You worked in Paris and moved to New York City in 2011. How does the professional atmosphere differ between there and here?

Paris’s pace is much slower than New York; it's also my hometown, where I had a lot of professional connections and knew the rules, so it was a familiar territory. That being said, the work environment in France is very hierarchical; responsibilities are rarely entrusted to young professionals, especially young women. When I moved to New York, I felt the American dream effect, when everything is possible if you work hard, think out of the box, and prove your efficiency. Being French became an asset; my European media network was of interest to American clients and I’ve grown a strong local network over the years. I learnt to say yes even if I was afraid I wasn’t experienced enough to take on a project, to hire people to help me on bigger accounts, to knock on doors of influential people if I knew I had something that would be of interest to them. I feel lucky to be familiar today with both [the] French/European and American way of working and media landscapes.

Now for my favorite question: what mistakes have you made, at any point of your career, that ended up helping you?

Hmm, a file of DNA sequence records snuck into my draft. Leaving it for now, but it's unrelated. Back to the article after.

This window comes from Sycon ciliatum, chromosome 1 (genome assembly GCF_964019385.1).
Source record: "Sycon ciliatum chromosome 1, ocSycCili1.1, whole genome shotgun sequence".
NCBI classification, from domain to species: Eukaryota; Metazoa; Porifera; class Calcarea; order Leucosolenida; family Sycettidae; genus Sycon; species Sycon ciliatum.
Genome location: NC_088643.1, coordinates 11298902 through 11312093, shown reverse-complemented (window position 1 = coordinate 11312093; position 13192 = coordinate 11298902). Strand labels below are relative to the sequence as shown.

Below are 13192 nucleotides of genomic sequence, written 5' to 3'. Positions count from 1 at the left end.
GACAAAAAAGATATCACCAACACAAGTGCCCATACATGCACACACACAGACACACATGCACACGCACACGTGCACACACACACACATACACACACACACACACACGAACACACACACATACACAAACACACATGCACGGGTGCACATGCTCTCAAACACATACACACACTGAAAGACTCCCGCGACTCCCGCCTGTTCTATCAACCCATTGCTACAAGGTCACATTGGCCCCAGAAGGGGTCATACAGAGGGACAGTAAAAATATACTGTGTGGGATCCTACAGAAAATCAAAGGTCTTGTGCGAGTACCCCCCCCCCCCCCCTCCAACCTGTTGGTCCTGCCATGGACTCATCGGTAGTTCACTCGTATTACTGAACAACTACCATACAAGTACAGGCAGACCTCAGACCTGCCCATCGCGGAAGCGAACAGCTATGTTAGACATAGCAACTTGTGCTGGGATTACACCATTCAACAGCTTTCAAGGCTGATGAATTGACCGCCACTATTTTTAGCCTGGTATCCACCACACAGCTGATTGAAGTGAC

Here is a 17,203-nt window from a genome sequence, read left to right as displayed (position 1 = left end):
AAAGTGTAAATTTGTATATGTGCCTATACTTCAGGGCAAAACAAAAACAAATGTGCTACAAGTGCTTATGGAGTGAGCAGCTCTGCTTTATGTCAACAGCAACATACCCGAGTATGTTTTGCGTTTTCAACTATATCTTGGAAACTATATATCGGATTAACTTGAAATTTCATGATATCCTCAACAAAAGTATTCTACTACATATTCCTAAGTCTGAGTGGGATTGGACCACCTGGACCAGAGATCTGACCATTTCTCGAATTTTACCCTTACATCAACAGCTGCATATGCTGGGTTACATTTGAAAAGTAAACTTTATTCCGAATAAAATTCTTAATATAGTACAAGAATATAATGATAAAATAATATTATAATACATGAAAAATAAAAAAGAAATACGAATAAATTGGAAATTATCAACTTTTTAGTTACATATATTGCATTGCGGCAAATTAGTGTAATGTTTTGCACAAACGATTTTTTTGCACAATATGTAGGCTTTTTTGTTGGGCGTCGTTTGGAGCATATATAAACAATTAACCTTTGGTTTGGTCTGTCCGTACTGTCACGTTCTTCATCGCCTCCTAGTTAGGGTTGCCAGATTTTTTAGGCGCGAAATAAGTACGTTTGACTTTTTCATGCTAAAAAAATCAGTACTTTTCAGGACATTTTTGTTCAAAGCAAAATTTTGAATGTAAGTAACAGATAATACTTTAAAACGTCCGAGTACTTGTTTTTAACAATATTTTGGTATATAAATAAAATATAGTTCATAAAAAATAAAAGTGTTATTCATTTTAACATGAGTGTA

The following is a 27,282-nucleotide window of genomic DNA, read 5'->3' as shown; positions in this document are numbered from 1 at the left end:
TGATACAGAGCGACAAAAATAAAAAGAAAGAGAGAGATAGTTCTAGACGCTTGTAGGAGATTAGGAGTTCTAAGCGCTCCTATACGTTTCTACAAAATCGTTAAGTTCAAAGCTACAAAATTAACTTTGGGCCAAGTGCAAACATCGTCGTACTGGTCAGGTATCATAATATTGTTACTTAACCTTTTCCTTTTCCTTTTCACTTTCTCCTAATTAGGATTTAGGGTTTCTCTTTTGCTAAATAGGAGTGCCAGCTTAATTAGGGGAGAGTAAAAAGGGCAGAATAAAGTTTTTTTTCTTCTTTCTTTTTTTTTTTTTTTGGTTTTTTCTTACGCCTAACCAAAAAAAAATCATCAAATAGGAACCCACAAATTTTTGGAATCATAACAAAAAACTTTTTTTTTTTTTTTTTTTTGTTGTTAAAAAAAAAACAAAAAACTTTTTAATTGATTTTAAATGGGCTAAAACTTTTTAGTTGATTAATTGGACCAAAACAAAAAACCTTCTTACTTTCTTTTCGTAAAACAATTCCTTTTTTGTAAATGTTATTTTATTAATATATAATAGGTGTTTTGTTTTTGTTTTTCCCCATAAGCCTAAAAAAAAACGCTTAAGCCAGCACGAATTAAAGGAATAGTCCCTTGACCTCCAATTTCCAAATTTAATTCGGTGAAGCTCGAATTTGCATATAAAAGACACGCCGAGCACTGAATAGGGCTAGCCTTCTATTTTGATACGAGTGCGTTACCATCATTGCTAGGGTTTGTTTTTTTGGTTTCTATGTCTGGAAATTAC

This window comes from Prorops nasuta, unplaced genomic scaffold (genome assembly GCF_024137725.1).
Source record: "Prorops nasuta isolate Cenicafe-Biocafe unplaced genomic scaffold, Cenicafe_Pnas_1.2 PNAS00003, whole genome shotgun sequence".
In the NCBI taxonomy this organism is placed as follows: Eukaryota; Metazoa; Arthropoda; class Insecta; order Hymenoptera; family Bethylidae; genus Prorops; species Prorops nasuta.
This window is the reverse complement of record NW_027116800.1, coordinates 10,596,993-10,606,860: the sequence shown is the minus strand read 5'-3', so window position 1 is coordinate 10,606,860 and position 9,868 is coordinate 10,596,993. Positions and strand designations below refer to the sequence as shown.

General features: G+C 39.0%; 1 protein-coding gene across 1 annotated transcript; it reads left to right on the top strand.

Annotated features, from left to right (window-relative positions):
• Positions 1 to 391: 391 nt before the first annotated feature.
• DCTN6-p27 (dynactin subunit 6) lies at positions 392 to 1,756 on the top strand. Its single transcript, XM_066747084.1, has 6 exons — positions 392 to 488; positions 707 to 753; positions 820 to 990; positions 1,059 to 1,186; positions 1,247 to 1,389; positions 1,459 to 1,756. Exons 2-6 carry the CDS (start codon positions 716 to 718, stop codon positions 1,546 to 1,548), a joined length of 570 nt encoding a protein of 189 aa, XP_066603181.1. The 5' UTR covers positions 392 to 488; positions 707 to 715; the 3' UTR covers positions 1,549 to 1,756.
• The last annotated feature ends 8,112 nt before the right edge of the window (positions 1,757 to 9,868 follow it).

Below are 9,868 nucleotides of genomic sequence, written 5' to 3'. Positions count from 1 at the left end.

I once worked on a story with a big weekly magazine [that] wanted to feature images from a powerful book about war photography. I was really excited for the book to get such big exposure, and convinced some high profile photographers featured in the book to give a selection of exclusive images free of rights. When the story was published, the book was mentioned in a small credit line—almost invisible. Since then, I always have editors formally agree to the conditions of use of images in connection with the promotion of the project. And I try to get a licensing fee for the photographers whenever it's possible, which is not so often, unfortunately. I'm not an agent so my job is not to get them paid assignments, but it's a nice bonus when editors have a budget to run a portfolio.